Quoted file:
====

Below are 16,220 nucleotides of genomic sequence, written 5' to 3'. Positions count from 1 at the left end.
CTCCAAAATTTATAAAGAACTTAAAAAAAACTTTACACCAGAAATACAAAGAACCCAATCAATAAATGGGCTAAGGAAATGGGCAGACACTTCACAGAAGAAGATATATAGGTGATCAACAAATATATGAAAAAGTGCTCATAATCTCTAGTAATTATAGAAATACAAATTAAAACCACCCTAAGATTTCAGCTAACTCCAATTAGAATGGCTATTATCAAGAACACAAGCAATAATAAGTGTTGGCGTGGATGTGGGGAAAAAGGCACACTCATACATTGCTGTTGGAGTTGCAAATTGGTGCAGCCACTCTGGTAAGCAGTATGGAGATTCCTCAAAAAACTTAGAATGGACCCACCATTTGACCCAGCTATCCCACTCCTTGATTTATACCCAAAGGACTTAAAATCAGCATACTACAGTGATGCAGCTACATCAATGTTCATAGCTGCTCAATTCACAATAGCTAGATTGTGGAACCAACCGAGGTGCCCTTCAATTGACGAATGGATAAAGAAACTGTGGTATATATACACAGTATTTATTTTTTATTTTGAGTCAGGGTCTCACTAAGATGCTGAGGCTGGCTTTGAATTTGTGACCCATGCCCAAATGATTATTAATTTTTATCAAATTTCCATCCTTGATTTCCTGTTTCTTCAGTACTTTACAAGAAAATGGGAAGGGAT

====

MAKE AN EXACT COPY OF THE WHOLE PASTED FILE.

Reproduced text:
Below are 16,220 nucleotides of genomic sequence, written 5' to 3'. Positions count from 1 at the left end.
CTCCAAAATTTATAAAGAACTTAAAAAAAACTTTACACCAGAAATACAAAGAACCCAATCAATAAATGGGCTAAGGAAATGGGCAGACACTTCACAGAAGAAGATATATAGGTGATCAACAAATATATGAAAAAGTGCTCATAATCTCTAGTAATTATAGAAATACAAATTAAAACCACCCTAAGATTTCAGCTAACTCCAATTAGAATGGCTATTATCAAGAACACAAGCAATAATAAGTGTTGGCGTGGATGTGGGGAAAAAGGCACACTCATACATTGCTGTTGGAGTTGCAAATTGGTGCAGCCACTCTGGTAAGCAGTATGGAGATTCCTCAAAAAACTTAGAATGGACCCACCATTTGACCCAGCTATCCCACTCCTTGATTTATACCCAAAGGACTTAAAATCAGCATACTACAGTGATGCAGCTACATCAATGTTCATAGCTGCTCAATTCACAATAGCTAGATTGTGGAACCAACCGAGGTGCCCTTCAATTGACGAATGGATAAAGAAACTGTGGTATATATACACAGTATTTATTTTTTATTTTGAGTCAGGGTCTCACTAAGATGCTGAGGCTGGCTTTGAATTTGTGACCCATGCCCAAATGATTATTAATTTTTATCAAATTTCCATCCTTGATTTCCTGTTTCTTCAGTACTTTACAAGAAAATGGGAAGGGAT